Courage After The Crash
"The definitive chronicle of the aftermath of the United Flight 93"
by Glenn J. Kashurba, M.D.


I had the great privilege and honor to lend some small bit of support to a group of incredibly strong and wonderful people, the families of the heroes of Flight 93. As we rode in the first set of buses to the crash site on Monday, September 17, 2001, those amazing people were already expressing their thanks to the citizens of Somerset County. Despite all of their grief, amidst the apprehension of seeing the crash site that claimed the lives of their loved ones, they kept repeating the mantra, “I hope the people here know how much we appreciate what they have done.” This book is a thank you to all of the thousands of people, who in ways big and small, helped in the aftermath of the crash.

At the same time, many Somerset County residents expressed to me their profound thanks towards the heroes for giving their lives to prevent an even greater tragedy. As the father of three children attending school less than sixty seconds airtime from the crash site, I understand that feeling. This book is meant to memorialize the courage of the heroes and the strength of their families.

Those of us who visited the crash site with another group of families on Thursday, September 20, 2001, witnessed a courageous incident that inspired the cover of this book. The following description of that event is excerpted from an article that I wrote for the AACAP News and is reprinted with that publication's permission.

On a wet, grey day, a 5-year-old was kneeling in her dress at the crash site. She had suddenly become intensely interested in playing with the gravel. Her mother knelt down next to her. Gently stroking her hair, she asked, “What are you doing?”
“I'm making a heart. Daddy always likes when I make him hearts.”
Mother silently began to cry again.

She kept on working and furrowed a rather sturdy heart in the gravel. Temporarily satisfied, she stopped and began to look around.

She spied the flowers that were entwined within the long expanse of fluorescent orange mesh fence that separated our viewing area from the September meadows that stretched 200 yards down a slope to the crater and charred trees.

She industriously collected flowers and returned to her creation. The stones were soon overlain with blossoms. She was satisfied.

Later, her nearly-adult brothers knelt in the gravel with her, arms entwined on shoulders, weeping. The legacy of a heroic father.

I thought of many ways to draw incredibly insightful psychiatric conclusions from this work. However, I settled on just being a witness for this article. Sometimes that can be our greatest function.

This book is meant to stand witness to the horror inflicted by evil and the resilience and hope that comes from good.

Flight 93 crashed in a rural area. Yet in less than forty-eight hours an incredible effort created a city to perform a multitude of functions. Several weeks later that city no longer existed. Several months later, as I stood at the temporary memorial, I had a difficult time even recollecting where it all took place. Memories fade very quickly, especially of places that no longer exist. This book is meant to serve as a permanent record of what happened in the aftermath, how it happened, and who was involved.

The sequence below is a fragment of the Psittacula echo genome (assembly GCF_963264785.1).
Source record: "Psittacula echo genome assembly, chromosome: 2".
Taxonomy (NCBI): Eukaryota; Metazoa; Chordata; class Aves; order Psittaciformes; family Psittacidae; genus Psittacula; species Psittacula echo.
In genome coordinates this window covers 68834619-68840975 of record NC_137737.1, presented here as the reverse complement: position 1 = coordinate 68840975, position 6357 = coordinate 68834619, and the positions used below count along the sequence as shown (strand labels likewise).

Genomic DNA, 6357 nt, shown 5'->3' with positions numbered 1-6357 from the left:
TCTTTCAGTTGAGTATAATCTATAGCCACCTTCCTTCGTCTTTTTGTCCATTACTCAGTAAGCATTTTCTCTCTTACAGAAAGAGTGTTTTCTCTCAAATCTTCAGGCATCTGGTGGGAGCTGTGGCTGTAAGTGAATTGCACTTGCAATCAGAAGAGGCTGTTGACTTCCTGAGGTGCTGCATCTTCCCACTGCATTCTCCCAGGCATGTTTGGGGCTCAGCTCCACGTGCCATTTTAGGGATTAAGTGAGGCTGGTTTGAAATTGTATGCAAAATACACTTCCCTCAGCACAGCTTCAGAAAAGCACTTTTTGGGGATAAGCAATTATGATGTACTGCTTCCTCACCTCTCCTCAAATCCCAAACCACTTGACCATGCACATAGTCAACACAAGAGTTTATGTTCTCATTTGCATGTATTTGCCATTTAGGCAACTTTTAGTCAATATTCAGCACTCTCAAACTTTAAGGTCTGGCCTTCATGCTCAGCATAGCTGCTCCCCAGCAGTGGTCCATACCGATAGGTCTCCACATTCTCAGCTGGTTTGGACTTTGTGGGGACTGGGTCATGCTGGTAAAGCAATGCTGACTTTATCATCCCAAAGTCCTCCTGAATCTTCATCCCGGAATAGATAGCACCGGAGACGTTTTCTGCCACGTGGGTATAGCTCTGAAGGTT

Many people have noted to me that the Shanksville crash, at times, seemed like a footnote to the national media. Given the higher death tolls and the proximity of the national media to New York City and Washington D.C., this is understandable. But if Flight 93 did not crash here, a far greater tragedy may have occurred. The first battle of the war on terrorism did not take place in Afghanistan, it took place in the skies over Pennsylvania. This book is meant to help people remember that. It is also meant to serve as a historical heirloom of a time that changed Somerset County and America forever.

This book is an oral and pictorial chronicle. The accounts have been edited from nearly two thousand pages of raw transcription. I have attempted to concentrate the most essential information into a form that was sufficiently literary, yet still true to the speaker's oral style. Grammatical correctness was often sacrificed to achieve conversational fidelity. These accounts are memories and may not be entirely factually accurate. To clarify certain historical points or definitions, I have included fact boxes that contain previously verified or published information.

The index of photo credits appears at the end of this book. Professional photographers such as Dave Breen, Mike Fabos of the Pittsburgh Steelers, the Somerset Daily American staff, Seven Springs Mountain Resort Public Relations Department, and Moreen E. Ishikawa of the White House Photography staff kindly donated photos. Amateur photographers under less than ideal conditions, shot the majority. Many photos kindly contributed by Rick Lohr, Director of the Somerset County Emergency Management Agency, were digital photos shot with inexpensive cameras. Their purpose was to document what occurred at the crash site. Although some of those photos may not be artistic, they are some of a very limited number of photographic images of a place that no longer exists. Most of the photographs have not been published previously and none have been sold elsewhere.

No one received any payment for their account or photos. Out of respect for the heroes' families, I have opted to avoid graphic descriptions or photos. The term human remains is generally used without elaboration. Geographic locations are in Pennsylvania unless otherwise noted.

I will donate all of my author's royalties to September 11 or children's related charities. SAJ Publishing will also donate all of its net proceeds to similar charities.


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